The evolution of the fountain pen through the ages05.08.2021
The fountain pen’s origins
Knowing how fountain pens evolved over time is an excellent way to truly understand and appreciate the impeccable workmanship and extreme functionality of Visconti pens. This short overview on the fountain pen’s history will also touch upon our strong link to the artisan tradition, and some of the most interesting features of our collections.
Man has always had an ancestral need to express himself. In order to do so, ancient civilisations used plant stems to spread ink on parchment and metal styluses to make engravings on wax tablets. But how did we get to the fountain pen as we know it today?
The first step of our journey into the pen’s origins takes us to Ancient Egypt. Egyptians used an empty reed sharpened to a small point to make hieroglyphics on papyrus scrolls. Their ink was made of rubber, charcoal powder and other vegetable substances. A few centuries later, the Greco-Roman civilisation began to forge the first metal styluses to make engravings on wax-coated tablets.
A first turning point in the history of writing instruments can be dated between the 5th and 6th centuries A.D., when bird feathers began to be used instead of plant stems and metal styli. The term pen takes its origin from the latin word penna, meaning feather. Bird feathers were quickly replaced by their more durable and resistant cousin, the quill and remained popular until the 1800s. Their use was extremely intuitive: dip the tip in the inkwell to draw ink, and repeat the operation often to maintain a regular and legible stroke.
The invention of nibs
From the 16th century onwards, metal nibs which were cheap and easily reproduced on a large scale started replacing quills. However, the practicality of these metal elements was compromised by their excessive rigidity. In the late 18th century, James Perry, an English journalist and publisher, had the idea of cutting and piercing the nib to improve its flexibility. This functional change made the writing experience much smoother.
Once pen craftsmen had explored all the possibilities of metal, they turned their focus towards the study of steel, an even stronger and more durable material which was mounted on wooden or ivory dip pens. The most precious pens had nibs made of a noble and malleable metal, gold. At Visconti, just like our artisan forefathers, we have chosen gold for our modern nibs.
The idea of the ink reservoir
Writing was never a clean art. In the passage from inkwell to paper, the pen inevitably leaked a certain amount of ink onto the paper or the writer’s hand, sometimes ruining hours of painstaking work. According to ancient writings, the first request for a reservoir pen is thought to have been made by the Sultan of Egypt himself, back in 1000 AD. He was apparently tired of having ink stains on his hands. At the end of the 15th century, Leonardo da Vinci also designed a pen with an ink reservoir, demonstrating that the problem of stains was still a recurring theme centuries later.
The first rudimentary reservoir models were used until the early 18th century, when the Enlightenment brought a wave of progress in physics and science. At this time, the fountain pen already had the main components that characterise it to this day, but it had a number of shortcomings that still made flawless writing an impossible task. The inventions of the nib and the ink reservoir were done separately and still didn’t work synchronously. It would take more time and research to create the fountain pen we use today, a writing instrument with a perfect synergy between all its components.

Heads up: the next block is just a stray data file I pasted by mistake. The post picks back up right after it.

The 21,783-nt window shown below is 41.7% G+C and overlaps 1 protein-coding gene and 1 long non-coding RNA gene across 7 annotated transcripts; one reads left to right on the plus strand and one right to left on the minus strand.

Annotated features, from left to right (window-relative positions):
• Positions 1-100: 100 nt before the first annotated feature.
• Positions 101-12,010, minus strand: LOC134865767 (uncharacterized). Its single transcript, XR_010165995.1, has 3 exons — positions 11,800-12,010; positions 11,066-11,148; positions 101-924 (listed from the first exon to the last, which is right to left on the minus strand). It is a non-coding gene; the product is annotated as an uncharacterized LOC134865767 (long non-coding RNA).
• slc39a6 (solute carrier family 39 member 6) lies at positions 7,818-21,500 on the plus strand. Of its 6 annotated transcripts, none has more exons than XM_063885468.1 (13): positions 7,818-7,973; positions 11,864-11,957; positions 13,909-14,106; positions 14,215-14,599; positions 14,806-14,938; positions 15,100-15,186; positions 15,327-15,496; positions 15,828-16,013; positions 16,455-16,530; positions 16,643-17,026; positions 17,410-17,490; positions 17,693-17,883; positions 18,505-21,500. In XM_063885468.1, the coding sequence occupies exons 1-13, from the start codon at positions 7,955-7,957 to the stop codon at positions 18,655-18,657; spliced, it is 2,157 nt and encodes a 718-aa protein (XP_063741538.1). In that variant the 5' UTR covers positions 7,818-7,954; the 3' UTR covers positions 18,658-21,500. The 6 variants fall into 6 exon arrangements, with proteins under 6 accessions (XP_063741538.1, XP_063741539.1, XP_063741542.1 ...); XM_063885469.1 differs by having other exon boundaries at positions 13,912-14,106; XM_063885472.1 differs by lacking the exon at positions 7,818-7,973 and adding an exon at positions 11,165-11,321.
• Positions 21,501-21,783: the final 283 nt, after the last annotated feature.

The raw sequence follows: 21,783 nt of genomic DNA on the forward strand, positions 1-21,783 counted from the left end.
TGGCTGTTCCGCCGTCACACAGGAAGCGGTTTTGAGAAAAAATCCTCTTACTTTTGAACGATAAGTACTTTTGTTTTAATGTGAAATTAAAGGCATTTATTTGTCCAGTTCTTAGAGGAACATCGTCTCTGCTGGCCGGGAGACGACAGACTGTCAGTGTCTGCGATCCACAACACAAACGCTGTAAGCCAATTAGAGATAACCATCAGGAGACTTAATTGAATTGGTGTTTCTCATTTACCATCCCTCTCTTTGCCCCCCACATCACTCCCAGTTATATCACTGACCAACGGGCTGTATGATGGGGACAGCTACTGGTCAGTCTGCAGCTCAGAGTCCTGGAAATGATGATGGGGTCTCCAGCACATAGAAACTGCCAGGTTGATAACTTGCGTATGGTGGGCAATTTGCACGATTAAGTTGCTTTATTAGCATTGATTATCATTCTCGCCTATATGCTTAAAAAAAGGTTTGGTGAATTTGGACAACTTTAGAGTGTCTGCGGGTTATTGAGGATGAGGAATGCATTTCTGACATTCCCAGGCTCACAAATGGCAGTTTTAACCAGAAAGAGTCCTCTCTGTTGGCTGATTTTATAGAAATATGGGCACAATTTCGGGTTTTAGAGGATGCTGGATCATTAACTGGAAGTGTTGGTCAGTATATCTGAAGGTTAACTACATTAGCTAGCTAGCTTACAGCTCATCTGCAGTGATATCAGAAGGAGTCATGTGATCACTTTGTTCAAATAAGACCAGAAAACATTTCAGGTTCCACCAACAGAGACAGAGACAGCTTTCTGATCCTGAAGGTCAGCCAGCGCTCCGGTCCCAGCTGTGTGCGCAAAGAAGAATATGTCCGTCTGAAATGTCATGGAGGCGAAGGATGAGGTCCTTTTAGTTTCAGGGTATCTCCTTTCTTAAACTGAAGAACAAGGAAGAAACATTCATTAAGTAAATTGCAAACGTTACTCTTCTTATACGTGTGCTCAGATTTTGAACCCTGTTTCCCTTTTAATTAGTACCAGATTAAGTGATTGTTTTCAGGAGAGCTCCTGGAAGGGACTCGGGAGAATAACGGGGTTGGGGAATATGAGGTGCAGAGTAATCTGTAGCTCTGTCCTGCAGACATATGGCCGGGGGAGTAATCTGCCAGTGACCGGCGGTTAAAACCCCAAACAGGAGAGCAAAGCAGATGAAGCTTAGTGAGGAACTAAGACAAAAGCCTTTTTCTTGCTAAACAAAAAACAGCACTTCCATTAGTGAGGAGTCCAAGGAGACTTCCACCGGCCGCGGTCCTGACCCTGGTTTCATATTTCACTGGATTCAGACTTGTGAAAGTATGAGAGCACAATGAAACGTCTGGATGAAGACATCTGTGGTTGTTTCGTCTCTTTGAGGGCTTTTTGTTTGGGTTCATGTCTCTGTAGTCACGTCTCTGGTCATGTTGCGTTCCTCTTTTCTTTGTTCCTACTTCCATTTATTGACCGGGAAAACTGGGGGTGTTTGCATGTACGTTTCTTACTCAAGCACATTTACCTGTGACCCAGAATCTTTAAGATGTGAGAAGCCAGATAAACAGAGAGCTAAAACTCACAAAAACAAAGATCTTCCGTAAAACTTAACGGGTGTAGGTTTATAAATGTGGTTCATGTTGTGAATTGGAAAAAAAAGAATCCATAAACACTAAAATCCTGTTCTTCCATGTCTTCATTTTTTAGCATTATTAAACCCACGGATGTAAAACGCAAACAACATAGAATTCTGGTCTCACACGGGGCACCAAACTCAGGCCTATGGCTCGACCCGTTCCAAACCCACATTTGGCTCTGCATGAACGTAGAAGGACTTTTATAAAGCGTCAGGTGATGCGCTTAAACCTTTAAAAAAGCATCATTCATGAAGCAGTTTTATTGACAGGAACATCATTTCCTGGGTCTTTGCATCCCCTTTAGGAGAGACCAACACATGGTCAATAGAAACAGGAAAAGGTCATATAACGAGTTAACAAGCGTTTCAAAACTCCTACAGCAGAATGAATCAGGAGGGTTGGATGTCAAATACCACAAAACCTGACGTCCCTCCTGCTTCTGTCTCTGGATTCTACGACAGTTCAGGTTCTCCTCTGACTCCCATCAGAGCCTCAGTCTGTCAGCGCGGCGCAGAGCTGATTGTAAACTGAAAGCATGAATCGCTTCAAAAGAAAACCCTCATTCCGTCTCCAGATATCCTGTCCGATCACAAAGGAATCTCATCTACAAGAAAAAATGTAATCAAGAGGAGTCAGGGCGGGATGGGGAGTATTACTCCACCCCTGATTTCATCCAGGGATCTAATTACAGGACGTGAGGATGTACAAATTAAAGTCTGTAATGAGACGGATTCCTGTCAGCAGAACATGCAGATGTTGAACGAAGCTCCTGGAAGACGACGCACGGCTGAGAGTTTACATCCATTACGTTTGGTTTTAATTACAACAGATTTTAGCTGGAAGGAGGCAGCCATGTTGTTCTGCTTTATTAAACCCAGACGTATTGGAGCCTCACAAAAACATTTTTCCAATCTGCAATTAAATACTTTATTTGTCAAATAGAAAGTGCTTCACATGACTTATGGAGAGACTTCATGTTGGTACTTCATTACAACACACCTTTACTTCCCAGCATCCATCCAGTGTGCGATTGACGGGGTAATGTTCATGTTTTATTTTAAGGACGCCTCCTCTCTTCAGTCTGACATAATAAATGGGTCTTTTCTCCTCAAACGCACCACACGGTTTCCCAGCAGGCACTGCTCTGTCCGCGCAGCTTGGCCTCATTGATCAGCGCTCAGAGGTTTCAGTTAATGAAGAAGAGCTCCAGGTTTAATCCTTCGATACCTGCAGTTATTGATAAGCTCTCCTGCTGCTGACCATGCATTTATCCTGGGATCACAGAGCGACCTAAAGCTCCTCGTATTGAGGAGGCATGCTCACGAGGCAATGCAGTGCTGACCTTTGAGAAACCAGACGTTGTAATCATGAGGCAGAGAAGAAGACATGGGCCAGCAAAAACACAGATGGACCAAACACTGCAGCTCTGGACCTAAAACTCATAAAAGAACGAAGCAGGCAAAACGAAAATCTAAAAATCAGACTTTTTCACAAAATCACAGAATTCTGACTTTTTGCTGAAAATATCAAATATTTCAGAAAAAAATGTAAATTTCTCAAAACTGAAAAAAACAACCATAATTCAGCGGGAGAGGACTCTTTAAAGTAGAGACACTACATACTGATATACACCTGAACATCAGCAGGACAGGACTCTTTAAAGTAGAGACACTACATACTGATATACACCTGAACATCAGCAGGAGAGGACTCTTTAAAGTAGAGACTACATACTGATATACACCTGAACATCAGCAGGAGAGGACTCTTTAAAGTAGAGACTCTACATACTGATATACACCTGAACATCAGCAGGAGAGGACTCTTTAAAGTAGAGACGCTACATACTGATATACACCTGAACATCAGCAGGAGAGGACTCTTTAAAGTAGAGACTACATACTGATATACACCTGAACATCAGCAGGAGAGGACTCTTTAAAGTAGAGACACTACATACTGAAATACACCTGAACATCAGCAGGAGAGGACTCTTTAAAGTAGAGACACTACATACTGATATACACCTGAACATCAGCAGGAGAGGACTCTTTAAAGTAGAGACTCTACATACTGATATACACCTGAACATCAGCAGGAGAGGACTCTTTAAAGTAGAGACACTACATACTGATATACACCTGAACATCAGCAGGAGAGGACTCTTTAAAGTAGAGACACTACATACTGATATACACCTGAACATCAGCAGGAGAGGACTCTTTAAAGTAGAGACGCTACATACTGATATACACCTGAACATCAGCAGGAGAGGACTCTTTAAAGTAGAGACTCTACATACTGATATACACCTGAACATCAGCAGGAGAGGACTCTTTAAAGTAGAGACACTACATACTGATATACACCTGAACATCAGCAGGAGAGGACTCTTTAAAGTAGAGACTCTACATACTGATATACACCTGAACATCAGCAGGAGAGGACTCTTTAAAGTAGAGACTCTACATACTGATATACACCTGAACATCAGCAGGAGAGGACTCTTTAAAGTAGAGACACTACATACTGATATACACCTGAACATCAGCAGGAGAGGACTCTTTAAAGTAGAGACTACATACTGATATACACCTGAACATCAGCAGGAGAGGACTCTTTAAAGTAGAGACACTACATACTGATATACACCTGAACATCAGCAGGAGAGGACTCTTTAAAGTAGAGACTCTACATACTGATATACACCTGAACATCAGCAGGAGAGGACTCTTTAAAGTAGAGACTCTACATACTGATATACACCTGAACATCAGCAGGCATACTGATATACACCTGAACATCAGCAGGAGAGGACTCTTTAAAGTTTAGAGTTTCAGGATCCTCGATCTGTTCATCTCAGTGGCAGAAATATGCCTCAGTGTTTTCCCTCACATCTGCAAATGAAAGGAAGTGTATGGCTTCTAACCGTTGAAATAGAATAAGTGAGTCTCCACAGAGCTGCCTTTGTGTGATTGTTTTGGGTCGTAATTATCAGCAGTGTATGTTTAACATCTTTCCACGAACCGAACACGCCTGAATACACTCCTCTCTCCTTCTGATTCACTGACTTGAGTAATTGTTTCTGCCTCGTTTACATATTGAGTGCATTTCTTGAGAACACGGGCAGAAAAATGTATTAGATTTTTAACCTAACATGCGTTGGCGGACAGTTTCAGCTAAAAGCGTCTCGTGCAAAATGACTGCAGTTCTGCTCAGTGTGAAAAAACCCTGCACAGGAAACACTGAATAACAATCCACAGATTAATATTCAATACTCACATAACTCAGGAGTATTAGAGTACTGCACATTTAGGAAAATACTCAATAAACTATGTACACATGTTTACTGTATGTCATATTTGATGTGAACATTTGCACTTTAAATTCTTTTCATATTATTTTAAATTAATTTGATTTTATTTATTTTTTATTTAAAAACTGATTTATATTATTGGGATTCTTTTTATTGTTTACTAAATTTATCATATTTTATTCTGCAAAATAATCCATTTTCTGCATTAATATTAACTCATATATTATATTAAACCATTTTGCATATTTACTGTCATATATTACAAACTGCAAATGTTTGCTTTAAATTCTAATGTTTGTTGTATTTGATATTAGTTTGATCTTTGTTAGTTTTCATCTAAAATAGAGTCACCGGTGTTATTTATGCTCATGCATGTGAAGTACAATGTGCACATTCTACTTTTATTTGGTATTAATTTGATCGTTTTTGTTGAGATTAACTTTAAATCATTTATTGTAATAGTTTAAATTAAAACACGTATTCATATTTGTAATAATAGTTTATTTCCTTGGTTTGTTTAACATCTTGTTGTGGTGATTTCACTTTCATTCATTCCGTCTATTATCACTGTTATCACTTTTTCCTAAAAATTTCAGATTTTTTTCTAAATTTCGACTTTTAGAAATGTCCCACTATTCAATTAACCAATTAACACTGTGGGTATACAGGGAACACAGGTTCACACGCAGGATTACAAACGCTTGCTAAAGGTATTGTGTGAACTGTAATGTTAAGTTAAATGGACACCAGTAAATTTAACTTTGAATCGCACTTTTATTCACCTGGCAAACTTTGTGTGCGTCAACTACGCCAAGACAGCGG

19th century improvements
From the late 19th century, fountain pens which were used for calligraphy, correspondence, urgent messages and formal invitations, began to populate richer homes and workplaces. We cannot consider this a true boom, though. At that time, the technology of fountain pens had not yet been perfected. Problems with the density, capillarity and temperature of the ink meant the ink didn’t flow smoothly out of the nib and onto the paper, it would either flow too much or too little.
The first modern fountain pen that solved these defects was patented by Lewis Edson Waterman in 1884. The American insurance broker, frustrated by the lack of practicality of his fountain pen, decided to improve it by making a small hole in the rubber element that joined the reservoir to the nib. This allowed air to enter the ink chamber smoothly without changing its internal pressure. The flow of ink could be controlled by the pressure of the nib on the paper.
The avant-garde spirit of Visconti
More than a century after Waterman’s patent, Visconti has actively contributed to the evolution of the fountain pens with a series of innovations that have become real landmarks in the world of writing instruments. The most revolutionary are, in chronological order, the High Vacuum Power Filler (1993), the travel inkwell (1997) and the patented Double Reservoir Power Filling (1998).
The latter, in particular, marked a significant turning point in the lives of fountain pen enthusiasts, allowing them to fill their writing instrument with ink via two communicating ink chambers. Leakage due to changes in pressure or temperature are no longer a cause for concern. All the user has to do to prevent any unfortunate accidents is move the ink from the chamber closest to the nib back into the second one, and though the ink remains readily available, for all intents and purposes, the pen is temporarily empty.
Visconti’s successes haven’t merely focused on technical improvements to writing instruments but also in a re-exploration of iconic moments in the fountain pen’s history. The D’Essai collection (1990) brought back to life an over 60 year old celluloid; the Ragtime collection (1991), had a glass nib just like the fountain pens during the Second World War when metals were rationed for the war effort.